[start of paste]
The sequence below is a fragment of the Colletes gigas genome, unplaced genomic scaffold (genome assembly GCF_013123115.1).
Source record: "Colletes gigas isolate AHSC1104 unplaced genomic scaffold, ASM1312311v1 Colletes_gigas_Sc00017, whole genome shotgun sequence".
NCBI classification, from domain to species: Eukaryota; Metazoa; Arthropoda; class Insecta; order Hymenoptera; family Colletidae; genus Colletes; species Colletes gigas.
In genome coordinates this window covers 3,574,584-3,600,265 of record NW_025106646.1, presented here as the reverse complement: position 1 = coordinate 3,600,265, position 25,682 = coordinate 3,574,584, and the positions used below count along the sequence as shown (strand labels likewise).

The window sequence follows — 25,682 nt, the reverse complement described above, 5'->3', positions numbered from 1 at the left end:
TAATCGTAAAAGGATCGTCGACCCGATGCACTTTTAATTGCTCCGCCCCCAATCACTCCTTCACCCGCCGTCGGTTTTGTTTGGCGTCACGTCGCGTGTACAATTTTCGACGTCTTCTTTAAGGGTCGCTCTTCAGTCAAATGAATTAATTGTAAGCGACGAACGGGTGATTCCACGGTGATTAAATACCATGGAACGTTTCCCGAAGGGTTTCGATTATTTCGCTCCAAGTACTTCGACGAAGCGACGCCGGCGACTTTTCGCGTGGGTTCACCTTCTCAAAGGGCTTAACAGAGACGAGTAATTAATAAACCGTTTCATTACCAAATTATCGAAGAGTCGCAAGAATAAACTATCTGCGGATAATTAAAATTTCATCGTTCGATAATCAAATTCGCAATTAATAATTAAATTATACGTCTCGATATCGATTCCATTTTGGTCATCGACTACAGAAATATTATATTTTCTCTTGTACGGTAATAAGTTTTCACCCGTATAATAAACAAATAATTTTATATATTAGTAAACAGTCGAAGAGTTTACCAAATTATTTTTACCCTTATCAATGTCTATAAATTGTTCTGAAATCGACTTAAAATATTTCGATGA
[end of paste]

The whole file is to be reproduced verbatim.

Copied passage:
The sequence below is a fragment of the Colletes gigas genome, unplaced genomic scaffold (genome assembly GCF_013123115.1).
Source record: "Colletes gigas isolate AHSC1104 unplaced genomic scaffold, ASM1312311v1 Colletes_gigas_Sc00017, whole genome shotgun sequence".
NCBI classification, from domain to species: Eukaryota; Metazoa; Arthropoda; class Insecta; order Hymenoptera; family Colletidae; genus Colletes; species Colletes gigas.
In genome coordinates this window covers 3,574,584-3,600,265 of record NW_025106646.1, presented here as the reverse complement: position 1 = coordinate 3,600,265, position 25,682 = coordinate 3,574,584, and the positions used below count along the sequence as shown (strand labels likewise).

The window sequence follows — 25,682 nt, the reverse complement described above, 5'->3', positions numbered from 1 at the left end:
TAATCGTAAAAGGATCGTCGACCCGATGCACTTTTAATTGCTCCGCCCCCAATCACTCCTTCACCCGCCGTCGGTTTTGTTTGGCGTCACGTCGCGTGTACAATTTTCGACGTCTTCTTTAAGGGTCGCTCTTCAGTCAAATGAATTAATTGTAAGCGACGAACGGGTGATTCCACGGTGATTAAATACCATGGAACGTTTCCCGAAGGGTTTCGATTATTTCGCTCCAAGTACTTCGACGAAGCGACGCCGGCGACTTTTCGCGTGGGTTCACCTTCTCAAAGGGCTTAACAGAGACGAGTAATTAATAAACCGTTTCATTACCAAATTATCGAAGAGTCGCAAGAATAAACTATCTGCGGATAATTAAAATTTCATCGTTCGATAATCAAATTCGCAATTAATAATTAAATTATACGTCTCGATATCGATTCCATTTTGGTCATCGACTACAGAAATATTATATTTTCTCTTGTACGGTAATAAGTTTTCACCCGTATAATAAACAAATAATTTTATATATTAGTAAACAGTCGAAGAGTTTACCAAATTATTTTTACCCTTATCAATGTCTATAAATTGTTCTGAAATCGACTTAAAATATTTCGATGA